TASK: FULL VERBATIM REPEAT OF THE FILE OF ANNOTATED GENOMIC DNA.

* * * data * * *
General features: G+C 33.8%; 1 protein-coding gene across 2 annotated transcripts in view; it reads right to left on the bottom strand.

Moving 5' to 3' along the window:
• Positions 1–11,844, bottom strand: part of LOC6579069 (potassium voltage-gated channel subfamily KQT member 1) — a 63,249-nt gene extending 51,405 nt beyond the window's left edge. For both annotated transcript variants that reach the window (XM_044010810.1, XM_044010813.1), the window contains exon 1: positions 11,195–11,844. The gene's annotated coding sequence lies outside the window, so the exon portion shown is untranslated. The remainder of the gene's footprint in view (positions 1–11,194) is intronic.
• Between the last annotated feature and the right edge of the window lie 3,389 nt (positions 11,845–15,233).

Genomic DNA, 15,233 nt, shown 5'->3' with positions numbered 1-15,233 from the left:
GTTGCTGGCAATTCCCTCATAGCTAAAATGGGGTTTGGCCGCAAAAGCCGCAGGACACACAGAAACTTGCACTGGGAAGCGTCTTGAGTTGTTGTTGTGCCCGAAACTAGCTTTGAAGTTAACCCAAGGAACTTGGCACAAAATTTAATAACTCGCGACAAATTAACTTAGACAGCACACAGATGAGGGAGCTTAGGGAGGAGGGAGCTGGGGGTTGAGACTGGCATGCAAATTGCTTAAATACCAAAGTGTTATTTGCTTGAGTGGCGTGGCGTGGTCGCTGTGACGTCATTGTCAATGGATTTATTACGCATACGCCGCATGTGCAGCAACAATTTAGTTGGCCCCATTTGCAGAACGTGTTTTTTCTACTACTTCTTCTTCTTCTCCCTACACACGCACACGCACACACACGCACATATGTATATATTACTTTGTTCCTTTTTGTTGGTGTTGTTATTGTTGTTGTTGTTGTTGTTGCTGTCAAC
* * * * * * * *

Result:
General features: G+C 33.8%; 1 protein-coding gene across 2 annotated transcripts in view; it reads right to left on the bottom strand.

Moving 5' to 3' along the window:
• Positions 1–11,844, bottom strand: part of LOC6579069 (potassium voltage-gated channel subfamily KQT member 1) — a 63,249-nt gene extending 51,405 nt beyond the window's left edge. For both annotated transcript variants that reach the window (XM_044010810.1, XM_044010813.1), the window contains exon 1: positions 11,195–11,844. The gene's annotated coding sequence lies outside the window, so the exon portion shown is untranslated. The remainder of the gene's footprint in view (positions 1–11,194) is intronic.
• Between the last annotated feature and the right edge of the window lie 3,389 nt (positions 11,845–15,233).

Genomic DNA, 15,233 nt, shown 5'->3' with positions numbered 1-15,233 from the left:
GTTGCTGGCAATTCCCTCATAGCTAAAATGGGGTTTGGCCGCAAAAGCCGCAGGACACACAGAAACTTGCACTGGGAAGCGTCTTGAGTTGTTGTTGTGCCCGAAACTAGCTTTGAAGTTAACCCAAGGAACTTGGCACAAAATTTAATAACTCGCGACAAATTAACTTAGACAGCACACAGATGAGGGAGCTTAGGGAGGAGGGAGCTGGGGGTTGAGACTGGCATGCAAATTGCTTAAATACCAAAGTGTTATTTGCTTGAGTGGCGTGGCGTGGTCGCTGTGACGTCATTGTCAATGGATTTATTACGCATACGCCGCATGTGCAGCAACAATTTAGTTGGCCCCATTTGCAGAACGTGTTTTTTCTACTACTTCTTCTTCTTCTCCCTACACACGCACACGCACACACACGCACATATGTATATATTACTTTGTTCCTTTTTGTTGGTGTTGTTATTGTTGTTGTTGTTGTTGTTGCTGTCAAC